I spent the better part of the July 4th week in central Pennsylvania with my wife’s family. All in all, between kids and adults, we had 10 of us enjoying each other’s company in a three-bedroom house. It entailed all the aspects you would expect of a family vacation to celebrate Independence Day. Kids playing at the pool, Bar-B-Q, lots of cocktails, and the occasional tension point between family members who realized they might just have spent too much time together in close quarters.
What struck me most this year, though, was the use of mobile devices that are part of our lives. Between laptops, iPads, iPhones, Kindles, and other gadgets, we had no less than 15 mobile devices among us. The two girls under the age of six used iPads to watch movies and play games; the older girls used them to more or less run their social lives. The adults used them for everything from reading the paper or a book to looking up movie show times, checking work emails, posting on Facebook, and resolving debates over where this year’s Ryder cup golf tournament is hosted. Mobile devices have become part of our DNA, and it has become difficult to think of what life was like without them.
In a study by Cisco on the Future of Workplace Mobility that involved 2,600 workers in 13 countries, 66% of them said that they would accept a job with less pay and more device flexibility, access to social media, and mobility. As professionals we have a desire to match our workplace access to mobility with what we enjoy in our personal lives. It is becoming an expectation that the way we consume and share content and information should not be any different at work than it is at home. I was with an executive team a couple of months ago where every member had an iPad they used for work as well as personal use, even though the device was not officially approved by IT. Our personal mobility patterns are shaping companies’ IT and access strategies to a degree that wasn’t present in the past. Cisco’s survey shows that two thirds of us feel that IT should allow us to use any device to access corporate networks, applications, and information – anytime, from anywhere.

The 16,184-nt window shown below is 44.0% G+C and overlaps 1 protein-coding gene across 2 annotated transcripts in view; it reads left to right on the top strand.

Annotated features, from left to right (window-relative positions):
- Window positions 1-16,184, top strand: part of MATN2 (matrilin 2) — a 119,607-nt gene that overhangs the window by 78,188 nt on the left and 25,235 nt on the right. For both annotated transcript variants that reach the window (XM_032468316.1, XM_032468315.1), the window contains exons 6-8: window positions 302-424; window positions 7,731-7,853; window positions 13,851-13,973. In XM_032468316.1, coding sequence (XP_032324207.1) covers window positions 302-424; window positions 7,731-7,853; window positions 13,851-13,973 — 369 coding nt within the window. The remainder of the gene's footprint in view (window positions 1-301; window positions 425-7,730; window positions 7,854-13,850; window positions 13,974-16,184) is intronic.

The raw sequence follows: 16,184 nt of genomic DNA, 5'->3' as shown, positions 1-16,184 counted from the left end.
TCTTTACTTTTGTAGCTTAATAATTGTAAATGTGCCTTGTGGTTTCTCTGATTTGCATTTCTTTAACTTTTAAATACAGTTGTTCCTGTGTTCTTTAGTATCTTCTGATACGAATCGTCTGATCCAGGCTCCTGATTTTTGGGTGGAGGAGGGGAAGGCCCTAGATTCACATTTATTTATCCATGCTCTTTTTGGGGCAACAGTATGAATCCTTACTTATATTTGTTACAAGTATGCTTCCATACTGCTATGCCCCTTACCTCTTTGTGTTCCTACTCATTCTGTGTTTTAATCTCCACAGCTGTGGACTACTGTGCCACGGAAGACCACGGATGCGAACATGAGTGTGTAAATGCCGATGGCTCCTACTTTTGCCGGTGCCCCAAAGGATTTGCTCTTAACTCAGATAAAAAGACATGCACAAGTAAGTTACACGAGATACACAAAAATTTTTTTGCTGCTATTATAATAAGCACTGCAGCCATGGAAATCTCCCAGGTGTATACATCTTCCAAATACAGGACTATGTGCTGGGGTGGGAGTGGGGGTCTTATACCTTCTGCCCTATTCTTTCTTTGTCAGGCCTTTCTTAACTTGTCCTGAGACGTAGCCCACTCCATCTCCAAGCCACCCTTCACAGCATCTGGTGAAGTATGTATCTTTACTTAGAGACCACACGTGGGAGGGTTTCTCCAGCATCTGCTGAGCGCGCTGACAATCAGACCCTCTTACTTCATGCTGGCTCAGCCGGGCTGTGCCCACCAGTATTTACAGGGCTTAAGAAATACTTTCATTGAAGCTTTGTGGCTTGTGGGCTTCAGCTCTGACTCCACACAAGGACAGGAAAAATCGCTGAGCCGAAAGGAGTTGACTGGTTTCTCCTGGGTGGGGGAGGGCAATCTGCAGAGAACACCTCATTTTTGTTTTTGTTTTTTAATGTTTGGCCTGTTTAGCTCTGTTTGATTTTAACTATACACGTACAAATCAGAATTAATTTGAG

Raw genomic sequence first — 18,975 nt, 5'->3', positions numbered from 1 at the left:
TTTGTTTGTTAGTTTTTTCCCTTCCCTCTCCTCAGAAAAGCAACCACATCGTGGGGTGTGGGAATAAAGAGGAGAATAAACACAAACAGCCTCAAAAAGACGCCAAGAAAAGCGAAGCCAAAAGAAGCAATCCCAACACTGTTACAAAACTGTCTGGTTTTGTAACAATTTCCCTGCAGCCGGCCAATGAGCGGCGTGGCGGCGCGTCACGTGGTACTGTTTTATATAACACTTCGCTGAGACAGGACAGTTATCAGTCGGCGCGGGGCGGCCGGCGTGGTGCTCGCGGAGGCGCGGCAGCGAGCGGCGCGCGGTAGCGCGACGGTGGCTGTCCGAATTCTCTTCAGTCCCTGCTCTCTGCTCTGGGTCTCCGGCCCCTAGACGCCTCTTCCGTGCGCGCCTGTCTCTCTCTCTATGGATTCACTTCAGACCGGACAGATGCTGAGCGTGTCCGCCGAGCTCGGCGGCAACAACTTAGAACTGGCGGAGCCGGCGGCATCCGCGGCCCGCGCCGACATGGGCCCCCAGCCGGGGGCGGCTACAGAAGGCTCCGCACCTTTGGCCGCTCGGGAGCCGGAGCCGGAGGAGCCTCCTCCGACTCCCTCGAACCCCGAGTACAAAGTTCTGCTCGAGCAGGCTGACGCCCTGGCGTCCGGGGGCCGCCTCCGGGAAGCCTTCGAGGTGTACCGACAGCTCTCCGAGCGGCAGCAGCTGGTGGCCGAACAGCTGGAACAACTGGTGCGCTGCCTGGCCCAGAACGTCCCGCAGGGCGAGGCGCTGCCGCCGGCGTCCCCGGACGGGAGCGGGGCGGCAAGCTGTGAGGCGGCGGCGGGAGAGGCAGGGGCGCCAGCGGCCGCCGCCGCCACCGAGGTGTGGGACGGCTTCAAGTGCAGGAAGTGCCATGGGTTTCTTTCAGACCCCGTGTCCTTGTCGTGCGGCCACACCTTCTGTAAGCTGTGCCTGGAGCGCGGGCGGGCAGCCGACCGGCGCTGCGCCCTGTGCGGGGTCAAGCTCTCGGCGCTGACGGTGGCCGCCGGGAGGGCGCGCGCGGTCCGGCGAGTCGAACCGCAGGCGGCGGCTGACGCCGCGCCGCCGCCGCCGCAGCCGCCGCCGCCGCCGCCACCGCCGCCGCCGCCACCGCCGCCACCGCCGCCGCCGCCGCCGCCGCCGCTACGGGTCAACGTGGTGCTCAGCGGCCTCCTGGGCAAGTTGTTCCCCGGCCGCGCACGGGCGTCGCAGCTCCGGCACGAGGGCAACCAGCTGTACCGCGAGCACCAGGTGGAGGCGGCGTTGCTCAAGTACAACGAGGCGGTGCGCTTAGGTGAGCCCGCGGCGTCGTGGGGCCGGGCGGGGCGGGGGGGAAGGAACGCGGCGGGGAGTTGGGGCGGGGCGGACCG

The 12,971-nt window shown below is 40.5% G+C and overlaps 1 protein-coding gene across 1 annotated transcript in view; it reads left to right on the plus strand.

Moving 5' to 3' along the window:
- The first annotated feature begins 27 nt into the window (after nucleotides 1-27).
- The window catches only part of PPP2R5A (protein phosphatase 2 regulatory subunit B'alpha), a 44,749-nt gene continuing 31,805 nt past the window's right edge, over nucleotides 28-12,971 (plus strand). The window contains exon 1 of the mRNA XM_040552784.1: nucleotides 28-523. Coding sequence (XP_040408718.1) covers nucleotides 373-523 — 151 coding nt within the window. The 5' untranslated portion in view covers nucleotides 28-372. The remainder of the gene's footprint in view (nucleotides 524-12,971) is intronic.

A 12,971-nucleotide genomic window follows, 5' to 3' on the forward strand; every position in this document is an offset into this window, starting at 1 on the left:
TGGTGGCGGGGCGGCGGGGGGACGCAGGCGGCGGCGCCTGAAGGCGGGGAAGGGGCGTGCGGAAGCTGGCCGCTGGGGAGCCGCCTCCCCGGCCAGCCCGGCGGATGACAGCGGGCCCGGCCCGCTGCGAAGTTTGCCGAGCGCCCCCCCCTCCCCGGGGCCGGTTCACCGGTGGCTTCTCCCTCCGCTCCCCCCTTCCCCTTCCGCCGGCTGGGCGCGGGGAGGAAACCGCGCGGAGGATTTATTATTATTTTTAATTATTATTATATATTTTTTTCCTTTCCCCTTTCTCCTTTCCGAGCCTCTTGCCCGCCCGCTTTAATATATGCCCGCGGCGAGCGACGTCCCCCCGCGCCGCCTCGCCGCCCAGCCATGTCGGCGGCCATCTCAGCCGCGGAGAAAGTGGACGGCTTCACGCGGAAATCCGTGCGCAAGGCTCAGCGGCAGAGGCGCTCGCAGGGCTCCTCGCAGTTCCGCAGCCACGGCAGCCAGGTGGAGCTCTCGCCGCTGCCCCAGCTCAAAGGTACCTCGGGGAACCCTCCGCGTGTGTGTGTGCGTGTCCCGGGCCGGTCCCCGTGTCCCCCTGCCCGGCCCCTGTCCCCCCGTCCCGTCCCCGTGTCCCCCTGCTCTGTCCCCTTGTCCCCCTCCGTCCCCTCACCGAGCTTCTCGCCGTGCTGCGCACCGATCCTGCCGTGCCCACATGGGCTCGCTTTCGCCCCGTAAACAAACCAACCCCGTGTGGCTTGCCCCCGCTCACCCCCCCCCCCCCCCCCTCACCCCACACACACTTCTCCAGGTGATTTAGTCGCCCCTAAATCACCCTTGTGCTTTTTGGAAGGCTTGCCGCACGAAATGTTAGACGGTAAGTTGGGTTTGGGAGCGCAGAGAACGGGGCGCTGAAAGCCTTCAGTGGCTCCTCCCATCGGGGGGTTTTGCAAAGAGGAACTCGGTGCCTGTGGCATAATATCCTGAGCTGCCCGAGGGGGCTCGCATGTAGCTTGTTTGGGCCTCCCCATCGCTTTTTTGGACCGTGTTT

By 2013, 75% (119 million people) of the US workforce and 35% (1.2 billion people) of the global workforce will be mobile with no end of growth in sight. We live in a mobile world, where consumers as well as employees have different expectations about how we connect, collaborate, learn, share, and shop. The devices and experiences available are exploding, and staying on the forefront of where the world is going in terms of mobility is increasingly difficult for an IT department to anticipate. That is one of the reasons why we at Root equipped every one of our employees with a new iPad this summer. We made it their personal item and not one they will need to return to the company if they were to leave. We travel a lot to see our clients, so the increased mobility hopefully will help productivity. But beyond that, the only other assignment and expectation was for each individual and department to play with the device and build comfort with it, to explore apps, and determine if there are better ways for us to work together or to serve our clients in a better way.
My firm belief is that it not only indicates to Rootsters that we will invest to remain on the cutting edge of where the world of mobility will take us, but that it is a key ingredient to make us a more agile and innovative company. I think as a business, you have to ask yourself how the mobility trend is impacting your employees and consumers, and don’t just look at the technology enablement, but also the shift in IT culture and the norms required for mobility to thrive in your organization.